In our newsletters Q1 and Q2 2017, we announced a paradigm shift in Luxembourg concerning the exchange of tax information on request by another EU member state since the Luxembourg law of 25 November 2014 laying down the procedure applicable to the exchange of information on request in tax matters (the “Law of 25 November 2014”) had been fundamentally challenged by a judgment of the Court of Justice of the European Union (“CJEU”) of 16 May 2017.
As a reminder, the CJUE held in its decision that the requested tax authority shall verify, not only the procedural regularity of the request of another member state, but also that the information sought is not deprived of any foreseeable relevance to the tax affairs of a given taxpayer. Likewise, the Luxembourg administrative court should have jurisdiction to review the foreseeable relevance of the requested information.
Well, the repercussions of this CJEU decision in Luxembourg quickly became tangible.
First, the Luxembourg administrative Court of Appeal, which had referred the question to the CJEU for a preliminary ruling, and by consequent raised the above mentioned decision, delivered its decision on 26 October 2017 taking up the conclusions of the CJEU and excluding the application of the challenged provisions of the Law of 25 November 2014. In the present case, the administrative Court of Appeal sanctioned the Luxembourg tax authorities for failure to verify the foreseeable relevance of the request and annulled the administrative fine which had been imposed on the requested third party.
Moreover, the Ministry of Finance has included in the bill regarding the budget of 2018 an article 11 setting out the changes in cooperation with foreign tax authorities and proposed to amend two articles of the Law of 25 November 2014, as follows:
(i) The proposed amended article 3 of the Law of 25 November 2014 now provides that the competent tax authorities shall ensure that the requested information is foreseeably relevant to the typologies of taxpayer and of holder of the information and with respect to the needs of the tax investigation in question.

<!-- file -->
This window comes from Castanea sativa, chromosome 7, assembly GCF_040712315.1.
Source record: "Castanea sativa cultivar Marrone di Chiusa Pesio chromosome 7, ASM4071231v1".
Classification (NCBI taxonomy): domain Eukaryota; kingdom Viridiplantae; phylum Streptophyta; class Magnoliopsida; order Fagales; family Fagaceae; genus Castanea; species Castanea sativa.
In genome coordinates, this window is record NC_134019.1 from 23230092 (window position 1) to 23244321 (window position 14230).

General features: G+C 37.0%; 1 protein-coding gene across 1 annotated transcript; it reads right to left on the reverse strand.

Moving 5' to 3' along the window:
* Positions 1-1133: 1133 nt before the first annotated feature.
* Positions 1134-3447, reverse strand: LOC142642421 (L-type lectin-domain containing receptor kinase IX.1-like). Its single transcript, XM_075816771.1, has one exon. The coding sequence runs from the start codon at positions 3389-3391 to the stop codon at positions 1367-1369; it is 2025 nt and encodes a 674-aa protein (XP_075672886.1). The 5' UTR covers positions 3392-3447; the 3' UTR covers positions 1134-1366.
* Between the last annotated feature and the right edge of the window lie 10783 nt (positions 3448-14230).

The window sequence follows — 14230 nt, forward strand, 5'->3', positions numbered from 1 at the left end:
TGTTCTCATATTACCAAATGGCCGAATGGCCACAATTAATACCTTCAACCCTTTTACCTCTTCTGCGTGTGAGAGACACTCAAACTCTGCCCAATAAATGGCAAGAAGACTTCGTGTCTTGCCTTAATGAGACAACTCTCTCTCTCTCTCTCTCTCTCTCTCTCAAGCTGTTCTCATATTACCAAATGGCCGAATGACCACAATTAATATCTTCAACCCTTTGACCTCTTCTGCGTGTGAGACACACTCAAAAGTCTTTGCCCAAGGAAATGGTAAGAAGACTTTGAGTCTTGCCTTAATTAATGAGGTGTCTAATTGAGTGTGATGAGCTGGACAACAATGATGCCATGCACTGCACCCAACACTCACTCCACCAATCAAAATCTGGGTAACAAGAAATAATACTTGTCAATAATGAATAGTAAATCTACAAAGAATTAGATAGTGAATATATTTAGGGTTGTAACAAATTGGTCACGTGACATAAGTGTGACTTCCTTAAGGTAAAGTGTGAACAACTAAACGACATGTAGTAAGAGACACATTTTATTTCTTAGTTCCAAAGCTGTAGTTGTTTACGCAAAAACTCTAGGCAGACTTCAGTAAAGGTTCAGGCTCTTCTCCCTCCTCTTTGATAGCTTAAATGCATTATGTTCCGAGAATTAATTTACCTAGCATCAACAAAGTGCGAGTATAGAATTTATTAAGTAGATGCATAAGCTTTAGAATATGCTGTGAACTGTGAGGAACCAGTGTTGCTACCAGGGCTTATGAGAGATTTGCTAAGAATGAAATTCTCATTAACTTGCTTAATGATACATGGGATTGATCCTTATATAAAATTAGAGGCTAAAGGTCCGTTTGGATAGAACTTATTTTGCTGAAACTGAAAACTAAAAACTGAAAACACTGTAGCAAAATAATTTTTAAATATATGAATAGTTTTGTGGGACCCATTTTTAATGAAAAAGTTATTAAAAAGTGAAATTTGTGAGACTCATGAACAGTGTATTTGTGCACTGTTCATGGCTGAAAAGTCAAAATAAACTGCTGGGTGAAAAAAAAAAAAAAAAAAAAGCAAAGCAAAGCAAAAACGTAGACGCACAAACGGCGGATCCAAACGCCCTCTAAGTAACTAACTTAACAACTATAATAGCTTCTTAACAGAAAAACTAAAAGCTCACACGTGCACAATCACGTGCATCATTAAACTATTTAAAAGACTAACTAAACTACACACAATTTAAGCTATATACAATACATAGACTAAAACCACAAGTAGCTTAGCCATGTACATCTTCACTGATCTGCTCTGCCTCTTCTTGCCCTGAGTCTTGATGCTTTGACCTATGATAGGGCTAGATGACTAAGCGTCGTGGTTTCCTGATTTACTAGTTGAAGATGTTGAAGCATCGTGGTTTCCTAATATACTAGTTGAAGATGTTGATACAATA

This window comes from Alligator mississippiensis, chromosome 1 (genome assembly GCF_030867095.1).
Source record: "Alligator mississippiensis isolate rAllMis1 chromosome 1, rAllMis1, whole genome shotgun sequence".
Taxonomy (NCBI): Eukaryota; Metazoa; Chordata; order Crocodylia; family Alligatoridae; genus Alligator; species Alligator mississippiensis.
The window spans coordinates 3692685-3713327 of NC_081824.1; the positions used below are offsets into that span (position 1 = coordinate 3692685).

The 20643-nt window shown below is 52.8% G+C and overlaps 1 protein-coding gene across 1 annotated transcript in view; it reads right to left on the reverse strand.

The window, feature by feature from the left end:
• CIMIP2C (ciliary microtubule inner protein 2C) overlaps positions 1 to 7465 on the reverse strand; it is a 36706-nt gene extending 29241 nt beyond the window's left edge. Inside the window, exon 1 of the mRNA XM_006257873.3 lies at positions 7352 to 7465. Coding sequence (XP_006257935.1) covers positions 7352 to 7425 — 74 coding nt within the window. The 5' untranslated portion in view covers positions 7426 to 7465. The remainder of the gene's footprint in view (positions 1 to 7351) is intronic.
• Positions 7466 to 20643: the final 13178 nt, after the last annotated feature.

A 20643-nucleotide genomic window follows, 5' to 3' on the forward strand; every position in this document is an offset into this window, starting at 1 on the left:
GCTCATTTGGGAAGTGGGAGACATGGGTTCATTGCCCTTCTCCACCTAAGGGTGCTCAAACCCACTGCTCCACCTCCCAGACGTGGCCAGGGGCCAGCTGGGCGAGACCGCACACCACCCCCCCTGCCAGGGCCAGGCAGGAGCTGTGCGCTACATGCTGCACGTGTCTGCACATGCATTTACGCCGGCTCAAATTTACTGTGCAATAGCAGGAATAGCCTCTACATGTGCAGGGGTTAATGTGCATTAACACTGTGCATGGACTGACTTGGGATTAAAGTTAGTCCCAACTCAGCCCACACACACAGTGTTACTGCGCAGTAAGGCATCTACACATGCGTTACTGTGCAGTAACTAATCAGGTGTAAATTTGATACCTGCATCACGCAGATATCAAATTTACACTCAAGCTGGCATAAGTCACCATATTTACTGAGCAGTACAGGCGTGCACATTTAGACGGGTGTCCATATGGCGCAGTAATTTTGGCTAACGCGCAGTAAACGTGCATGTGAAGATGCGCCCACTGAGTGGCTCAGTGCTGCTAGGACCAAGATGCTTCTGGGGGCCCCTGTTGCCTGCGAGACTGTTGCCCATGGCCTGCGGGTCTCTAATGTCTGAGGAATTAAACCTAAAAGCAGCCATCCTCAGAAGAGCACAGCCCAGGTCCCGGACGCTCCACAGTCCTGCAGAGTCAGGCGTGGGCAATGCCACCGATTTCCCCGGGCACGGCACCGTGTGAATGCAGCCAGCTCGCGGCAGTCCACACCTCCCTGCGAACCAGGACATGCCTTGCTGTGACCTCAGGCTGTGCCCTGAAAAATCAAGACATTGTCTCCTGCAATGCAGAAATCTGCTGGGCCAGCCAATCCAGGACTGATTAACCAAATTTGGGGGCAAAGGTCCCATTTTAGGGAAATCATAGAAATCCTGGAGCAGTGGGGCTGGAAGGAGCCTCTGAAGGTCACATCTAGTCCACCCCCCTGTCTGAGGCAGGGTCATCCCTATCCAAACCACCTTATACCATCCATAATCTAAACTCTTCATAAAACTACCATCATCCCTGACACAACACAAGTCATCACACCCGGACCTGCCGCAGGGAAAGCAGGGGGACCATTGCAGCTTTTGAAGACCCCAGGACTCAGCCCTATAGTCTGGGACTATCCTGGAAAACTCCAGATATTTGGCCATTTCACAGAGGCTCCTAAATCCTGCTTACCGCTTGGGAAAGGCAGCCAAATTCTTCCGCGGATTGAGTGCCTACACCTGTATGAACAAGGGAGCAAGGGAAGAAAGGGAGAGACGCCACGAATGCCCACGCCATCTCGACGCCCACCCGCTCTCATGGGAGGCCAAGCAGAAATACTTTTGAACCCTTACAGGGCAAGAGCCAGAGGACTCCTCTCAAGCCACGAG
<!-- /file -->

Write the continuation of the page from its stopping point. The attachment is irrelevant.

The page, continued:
(ii) The proposed amended article 6 now authorizes to any person covered by the administrative decision of the Luxembourg tax authority and to any third party concerned to apply for annulment of the administrative decision... For the purpose of this application for annulment, the claimant and the court shall have access to a minimum amount of information permitting to verify the foreseeable relevance of the request for information. The action shall have suspensive effect.
However, the Ministry of Finance wanted to accelerate the procedure in comparison with standard procedures. Thus, the application must be brought within one month of the notification of the decision to the holder of the requested information. Moreover and by way of derogation from the legislation on proceedings before the administrative court, there may be no more than one written submission by party, including the motion initiating proceedings and the court shall take its decision within one month from the filing of the last written submission.
It remains possible to lodge an appeal before the administrative Court of appeal within a period of 15 days from the notification of the decision.
As of today, any taxpayer or requested third party may rightly object to an injunction from the tax authorities if he/she has good reason to believe that the request is not relevant.